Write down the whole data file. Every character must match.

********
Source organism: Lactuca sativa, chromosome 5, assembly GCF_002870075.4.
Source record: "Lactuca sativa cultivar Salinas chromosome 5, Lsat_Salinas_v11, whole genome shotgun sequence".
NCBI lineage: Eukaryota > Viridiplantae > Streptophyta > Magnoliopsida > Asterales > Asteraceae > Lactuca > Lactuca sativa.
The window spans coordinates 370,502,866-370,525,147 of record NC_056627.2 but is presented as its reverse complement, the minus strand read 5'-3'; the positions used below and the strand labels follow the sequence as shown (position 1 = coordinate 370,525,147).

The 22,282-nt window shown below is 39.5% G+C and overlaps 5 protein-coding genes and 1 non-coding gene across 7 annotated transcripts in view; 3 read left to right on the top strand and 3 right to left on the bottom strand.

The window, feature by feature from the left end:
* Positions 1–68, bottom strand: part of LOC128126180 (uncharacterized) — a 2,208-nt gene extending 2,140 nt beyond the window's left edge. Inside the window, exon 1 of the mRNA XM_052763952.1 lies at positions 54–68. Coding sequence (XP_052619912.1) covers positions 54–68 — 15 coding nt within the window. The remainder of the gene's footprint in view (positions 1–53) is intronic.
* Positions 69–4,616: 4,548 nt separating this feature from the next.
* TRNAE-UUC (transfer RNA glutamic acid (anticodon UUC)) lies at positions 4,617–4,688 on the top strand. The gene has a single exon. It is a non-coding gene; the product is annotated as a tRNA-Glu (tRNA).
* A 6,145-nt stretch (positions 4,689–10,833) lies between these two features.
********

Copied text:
Source organism: Lactuca sativa, chromosome 5, assembly GCF_002870075.4.
Source record: "Lactuca sativa cultivar Salinas chromosome 5, Lsat_Salinas_v11, whole genome shotgun sequence".
NCBI lineage: Eukaryota > Viridiplantae > Streptophyta > Magnoliopsida > Asterales > Asteraceae > Lactuca > Lactuca sativa.
The window spans coordinates 370,502,866-370,525,147 of record NC_056627.2 but is presented as its reverse complement, the minus strand read 5'-3'; the positions used below and the strand labels follow the sequence as shown (position 1 = coordinate 370,525,147).

The 22,282-nt window shown below is 39.5% G+C and overlaps 5 protein-coding genes and 1 non-coding gene across 7 annotated transcripts in view; 3 read left to right on the top strand and 3 right to left on the bottom strand.

The window, feature by feature from the left end:
* Positions 1–68, bottom strand: part of LOC128126180 (uncharacterized) — a 2,208-nt gene extending 2,140 nt beyond the window's left edge. Inside the window, exon 1 of the mRNA XM_052763952.1 lies at positions 54–68. Coding sequence (XP_052619912.1) covers positions 54–68 — 15 coding nt within the window. The remainder of the gene's footprint in view (positions 1–53) is intronic.
* Positions 69–4,616: 4,548 nt separating this feature from the next.
* TRNAE-UUC (transfer RNA glutamic acid (anticodon UUC)) lies at positions 4,617–4,688 on the top strand. The gene has a single exon. It is a non-coding gene; the product is annotated as a tRNA-Glu (tRNA).
* A 6,145-nt stretch (positions 4,689–10,833) lies between these two features.